Finding articles should be the easiest part of your assignment. One strategy that can make your research run more smoothly is the use of subject headings, like MeSH. Subject headings are what we call "controlled vocabulary." In other words, they are terminology that are used to identify all the articles on a given topic. For example, you could do one search for articles with the subject heading "Carbonated Beverages," instead of searching for all variations of the word "pop" (i.e. "soda," "coke," "soft drink").
When choosing your subject headings, remember this: "Search for Specificity." Searching by broad, general concepts will retrieve many results, but you'll have to wade through lots of irrelevant articles. Therefore it's generally advisable to start your database searches with "narrower" (i.e. more specific) terminology to retrieve fewer, but more relevant, results. You can always expand your search later if you don't find what you need. For example, a search for "Gastronintestinal Diseases" will retrieve over 600,000 citations, but a search for "Stomach Ulcer" will retrieve less than 23,000. You should then add a second term to narrow your search even further.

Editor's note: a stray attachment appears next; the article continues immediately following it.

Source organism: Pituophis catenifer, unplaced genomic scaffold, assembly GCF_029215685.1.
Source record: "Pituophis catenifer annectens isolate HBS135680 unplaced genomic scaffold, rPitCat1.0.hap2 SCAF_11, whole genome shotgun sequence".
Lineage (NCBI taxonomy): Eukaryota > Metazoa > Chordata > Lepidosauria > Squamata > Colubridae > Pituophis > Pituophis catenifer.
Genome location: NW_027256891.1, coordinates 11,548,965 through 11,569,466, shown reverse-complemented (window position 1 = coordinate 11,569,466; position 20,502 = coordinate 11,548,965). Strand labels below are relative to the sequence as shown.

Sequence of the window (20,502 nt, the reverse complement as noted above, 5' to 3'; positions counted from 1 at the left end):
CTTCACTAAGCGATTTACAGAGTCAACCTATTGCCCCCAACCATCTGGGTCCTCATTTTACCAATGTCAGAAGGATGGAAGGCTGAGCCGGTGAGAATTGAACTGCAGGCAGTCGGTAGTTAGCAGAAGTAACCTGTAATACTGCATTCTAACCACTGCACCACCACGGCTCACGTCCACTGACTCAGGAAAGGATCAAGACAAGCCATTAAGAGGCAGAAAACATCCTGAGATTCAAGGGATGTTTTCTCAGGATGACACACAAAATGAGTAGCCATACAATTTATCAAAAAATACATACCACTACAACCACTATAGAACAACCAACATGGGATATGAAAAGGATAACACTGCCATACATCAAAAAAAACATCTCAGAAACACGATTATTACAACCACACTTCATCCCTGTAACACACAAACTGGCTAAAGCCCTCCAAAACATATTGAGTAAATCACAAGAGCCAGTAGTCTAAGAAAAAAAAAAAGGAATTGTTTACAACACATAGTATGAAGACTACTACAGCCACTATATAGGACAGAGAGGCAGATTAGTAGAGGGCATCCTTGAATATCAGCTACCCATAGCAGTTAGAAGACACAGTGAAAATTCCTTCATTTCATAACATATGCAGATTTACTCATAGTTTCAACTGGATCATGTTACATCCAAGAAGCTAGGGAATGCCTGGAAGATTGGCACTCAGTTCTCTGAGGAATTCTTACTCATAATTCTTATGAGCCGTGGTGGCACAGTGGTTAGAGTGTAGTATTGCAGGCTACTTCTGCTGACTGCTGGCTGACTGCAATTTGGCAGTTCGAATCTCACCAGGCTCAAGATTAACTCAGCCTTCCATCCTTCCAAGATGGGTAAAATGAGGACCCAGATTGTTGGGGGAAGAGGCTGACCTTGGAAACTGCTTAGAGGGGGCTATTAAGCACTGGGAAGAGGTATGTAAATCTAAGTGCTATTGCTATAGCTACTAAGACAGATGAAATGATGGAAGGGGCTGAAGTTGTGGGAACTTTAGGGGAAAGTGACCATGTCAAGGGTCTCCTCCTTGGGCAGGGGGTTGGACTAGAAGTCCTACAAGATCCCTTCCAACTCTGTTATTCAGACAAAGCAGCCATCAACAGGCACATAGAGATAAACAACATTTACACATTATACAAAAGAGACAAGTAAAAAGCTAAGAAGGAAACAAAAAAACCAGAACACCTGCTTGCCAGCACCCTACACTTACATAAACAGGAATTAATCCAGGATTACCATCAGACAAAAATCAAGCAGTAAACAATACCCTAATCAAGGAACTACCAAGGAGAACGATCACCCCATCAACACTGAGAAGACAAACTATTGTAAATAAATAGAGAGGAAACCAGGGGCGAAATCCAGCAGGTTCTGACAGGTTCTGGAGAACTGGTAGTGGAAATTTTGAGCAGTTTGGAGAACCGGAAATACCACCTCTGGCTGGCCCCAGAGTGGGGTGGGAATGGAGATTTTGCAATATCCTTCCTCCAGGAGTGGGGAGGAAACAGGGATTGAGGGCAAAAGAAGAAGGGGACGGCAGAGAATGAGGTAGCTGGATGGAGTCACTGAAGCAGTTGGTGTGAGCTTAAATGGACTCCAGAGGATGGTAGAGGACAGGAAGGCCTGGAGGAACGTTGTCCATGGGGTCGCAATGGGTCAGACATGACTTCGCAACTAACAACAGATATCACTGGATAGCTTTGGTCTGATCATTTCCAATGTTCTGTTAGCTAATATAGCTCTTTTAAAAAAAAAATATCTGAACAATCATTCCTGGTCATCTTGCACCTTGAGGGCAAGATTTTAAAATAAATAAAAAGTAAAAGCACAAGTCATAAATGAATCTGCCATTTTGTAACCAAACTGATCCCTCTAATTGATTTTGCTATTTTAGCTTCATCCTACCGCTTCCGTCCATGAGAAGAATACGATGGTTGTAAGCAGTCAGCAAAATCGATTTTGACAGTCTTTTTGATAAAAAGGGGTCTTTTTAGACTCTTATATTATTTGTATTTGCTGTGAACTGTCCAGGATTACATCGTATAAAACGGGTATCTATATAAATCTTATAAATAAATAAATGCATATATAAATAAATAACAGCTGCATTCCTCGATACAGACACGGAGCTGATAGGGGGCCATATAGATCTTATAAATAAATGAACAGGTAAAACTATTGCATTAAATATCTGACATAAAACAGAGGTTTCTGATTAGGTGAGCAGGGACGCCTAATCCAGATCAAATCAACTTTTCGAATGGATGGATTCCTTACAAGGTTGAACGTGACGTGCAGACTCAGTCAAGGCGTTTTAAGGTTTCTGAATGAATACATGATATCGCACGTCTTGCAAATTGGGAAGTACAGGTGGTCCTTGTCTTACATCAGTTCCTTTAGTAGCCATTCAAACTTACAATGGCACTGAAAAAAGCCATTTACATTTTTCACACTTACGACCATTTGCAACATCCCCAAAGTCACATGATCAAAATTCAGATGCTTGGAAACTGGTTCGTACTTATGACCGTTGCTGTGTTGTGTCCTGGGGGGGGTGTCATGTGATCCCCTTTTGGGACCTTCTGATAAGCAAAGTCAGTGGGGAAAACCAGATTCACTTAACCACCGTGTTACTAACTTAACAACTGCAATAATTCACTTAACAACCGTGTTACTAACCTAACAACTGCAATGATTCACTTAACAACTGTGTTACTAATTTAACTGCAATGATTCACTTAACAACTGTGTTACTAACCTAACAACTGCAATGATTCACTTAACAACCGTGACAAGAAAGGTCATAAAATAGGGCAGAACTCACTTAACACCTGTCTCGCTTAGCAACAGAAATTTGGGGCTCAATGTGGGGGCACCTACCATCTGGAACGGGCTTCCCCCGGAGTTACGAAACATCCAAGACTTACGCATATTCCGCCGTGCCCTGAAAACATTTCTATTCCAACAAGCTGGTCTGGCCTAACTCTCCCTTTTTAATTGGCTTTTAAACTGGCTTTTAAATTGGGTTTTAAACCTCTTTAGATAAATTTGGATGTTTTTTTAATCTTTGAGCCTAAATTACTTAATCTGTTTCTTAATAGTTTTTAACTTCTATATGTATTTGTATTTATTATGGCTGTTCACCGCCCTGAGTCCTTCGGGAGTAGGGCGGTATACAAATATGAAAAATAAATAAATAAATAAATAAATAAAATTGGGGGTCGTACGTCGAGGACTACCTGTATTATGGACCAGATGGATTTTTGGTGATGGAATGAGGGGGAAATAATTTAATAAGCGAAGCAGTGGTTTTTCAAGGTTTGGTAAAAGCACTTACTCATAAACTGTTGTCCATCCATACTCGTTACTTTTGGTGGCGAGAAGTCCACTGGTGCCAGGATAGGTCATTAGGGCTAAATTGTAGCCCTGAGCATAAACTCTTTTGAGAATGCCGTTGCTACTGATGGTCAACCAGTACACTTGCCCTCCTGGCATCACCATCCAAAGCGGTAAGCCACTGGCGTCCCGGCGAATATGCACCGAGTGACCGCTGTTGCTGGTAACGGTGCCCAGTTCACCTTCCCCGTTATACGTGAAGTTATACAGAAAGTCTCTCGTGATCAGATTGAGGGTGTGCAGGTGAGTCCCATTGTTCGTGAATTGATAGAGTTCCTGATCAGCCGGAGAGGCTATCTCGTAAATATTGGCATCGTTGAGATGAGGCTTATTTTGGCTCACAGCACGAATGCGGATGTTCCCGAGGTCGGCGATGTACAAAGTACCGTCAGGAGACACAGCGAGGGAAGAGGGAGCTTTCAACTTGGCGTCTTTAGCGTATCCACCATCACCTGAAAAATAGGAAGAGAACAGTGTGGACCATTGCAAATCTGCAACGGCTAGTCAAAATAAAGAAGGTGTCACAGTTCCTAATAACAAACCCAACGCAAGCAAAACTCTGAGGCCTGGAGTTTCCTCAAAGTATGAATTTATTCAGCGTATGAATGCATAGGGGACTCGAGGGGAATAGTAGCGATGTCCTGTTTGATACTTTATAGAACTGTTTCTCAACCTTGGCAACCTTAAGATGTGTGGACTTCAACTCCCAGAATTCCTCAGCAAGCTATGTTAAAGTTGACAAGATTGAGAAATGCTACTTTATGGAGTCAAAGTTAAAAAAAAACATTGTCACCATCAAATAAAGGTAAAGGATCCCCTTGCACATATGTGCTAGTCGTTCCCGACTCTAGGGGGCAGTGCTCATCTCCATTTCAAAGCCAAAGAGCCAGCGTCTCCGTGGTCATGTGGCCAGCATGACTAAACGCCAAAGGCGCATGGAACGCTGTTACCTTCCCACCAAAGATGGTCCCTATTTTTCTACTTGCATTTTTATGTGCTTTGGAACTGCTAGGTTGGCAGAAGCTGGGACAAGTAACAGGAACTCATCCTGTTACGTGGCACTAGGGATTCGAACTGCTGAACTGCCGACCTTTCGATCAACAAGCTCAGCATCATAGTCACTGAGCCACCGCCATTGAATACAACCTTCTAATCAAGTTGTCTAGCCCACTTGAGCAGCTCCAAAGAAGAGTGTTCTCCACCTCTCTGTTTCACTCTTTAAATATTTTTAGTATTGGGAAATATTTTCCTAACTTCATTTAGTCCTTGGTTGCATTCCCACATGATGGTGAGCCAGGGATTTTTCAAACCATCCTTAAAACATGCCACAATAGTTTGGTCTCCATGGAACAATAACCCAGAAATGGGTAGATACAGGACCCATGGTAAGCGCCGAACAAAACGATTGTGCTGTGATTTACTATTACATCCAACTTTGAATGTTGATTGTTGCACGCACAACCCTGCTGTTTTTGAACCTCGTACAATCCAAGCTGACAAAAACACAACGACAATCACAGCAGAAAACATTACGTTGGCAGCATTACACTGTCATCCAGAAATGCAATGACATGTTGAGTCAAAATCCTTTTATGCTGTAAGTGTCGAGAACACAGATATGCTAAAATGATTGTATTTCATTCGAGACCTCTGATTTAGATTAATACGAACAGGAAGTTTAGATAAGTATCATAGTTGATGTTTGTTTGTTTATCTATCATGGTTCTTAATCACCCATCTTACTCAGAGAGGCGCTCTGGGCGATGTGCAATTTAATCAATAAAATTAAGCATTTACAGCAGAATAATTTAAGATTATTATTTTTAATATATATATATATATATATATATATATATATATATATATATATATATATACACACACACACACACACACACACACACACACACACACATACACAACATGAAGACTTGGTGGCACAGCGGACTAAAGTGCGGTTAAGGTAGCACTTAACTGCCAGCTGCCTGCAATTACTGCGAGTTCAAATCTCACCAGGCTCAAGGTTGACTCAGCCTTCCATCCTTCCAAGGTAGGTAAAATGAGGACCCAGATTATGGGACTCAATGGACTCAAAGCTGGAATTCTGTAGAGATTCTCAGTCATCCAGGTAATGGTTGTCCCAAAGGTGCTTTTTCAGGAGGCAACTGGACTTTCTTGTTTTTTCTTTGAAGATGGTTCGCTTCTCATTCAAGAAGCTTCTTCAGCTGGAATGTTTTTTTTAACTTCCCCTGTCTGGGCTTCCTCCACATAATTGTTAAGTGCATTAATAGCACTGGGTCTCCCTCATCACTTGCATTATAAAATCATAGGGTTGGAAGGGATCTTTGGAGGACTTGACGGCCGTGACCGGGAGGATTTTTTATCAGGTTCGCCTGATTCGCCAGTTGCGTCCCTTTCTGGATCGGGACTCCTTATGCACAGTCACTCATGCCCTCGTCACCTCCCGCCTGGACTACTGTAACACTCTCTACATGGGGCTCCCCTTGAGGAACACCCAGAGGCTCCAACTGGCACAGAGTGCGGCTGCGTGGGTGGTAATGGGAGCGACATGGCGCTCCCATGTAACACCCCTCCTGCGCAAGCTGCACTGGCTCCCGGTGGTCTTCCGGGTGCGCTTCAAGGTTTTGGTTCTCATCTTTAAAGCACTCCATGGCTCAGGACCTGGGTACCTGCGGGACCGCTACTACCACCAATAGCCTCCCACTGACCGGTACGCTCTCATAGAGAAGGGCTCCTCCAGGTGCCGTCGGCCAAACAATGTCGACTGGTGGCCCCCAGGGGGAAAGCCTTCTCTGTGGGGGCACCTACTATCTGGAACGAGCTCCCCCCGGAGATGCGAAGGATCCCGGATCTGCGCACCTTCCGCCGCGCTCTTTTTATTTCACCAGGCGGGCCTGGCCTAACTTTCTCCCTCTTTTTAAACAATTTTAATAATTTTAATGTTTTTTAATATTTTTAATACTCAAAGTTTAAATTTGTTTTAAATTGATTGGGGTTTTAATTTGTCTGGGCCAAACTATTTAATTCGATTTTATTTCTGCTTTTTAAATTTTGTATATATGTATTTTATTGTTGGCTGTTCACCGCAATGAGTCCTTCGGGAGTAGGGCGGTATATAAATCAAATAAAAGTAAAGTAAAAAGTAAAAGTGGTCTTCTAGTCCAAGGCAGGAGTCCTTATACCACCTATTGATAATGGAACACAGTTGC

Feel free to contact myself or the library reference desk if you would like help finding subject headings for your research topic. After all, that's why we're here! See the contact information to the right.
Have you ever wondered why librarians and professors discourage you from using Google for your assignments? I certainly did when I was a student. Well, scroll down to watch a video that explains why.
First of all, we don't hate Google; at least, I don't. It can be a very useful tool. However, it is important that everyone learn how to use Google intelligently; that includes knowing when not to use it! If you have a few minutes, I encourage all of you to watch this 9 minute video. The speaker, Eli Pariser, gave a presentation at TED2011 that discusses the personalization of search results in Google. Here's what you should take away from his presentation: Google searches should not be relied on for your health sciences research because the results aren't reproducible. Pariser demonstrates how Google (and other search engines) personalize your search results based on a variety of factors, including your physical location and your browser history. This personalization is done automatically; you probably don't even know that it's happening. Why should that matter to you? One of the most basic, yet important, characteristic of scientific research is that it is reproducible. By its very nature, personalized search results cannot be reproduced by another researcher. So do yourself a favor: don't use Google for your medical and health sciences research.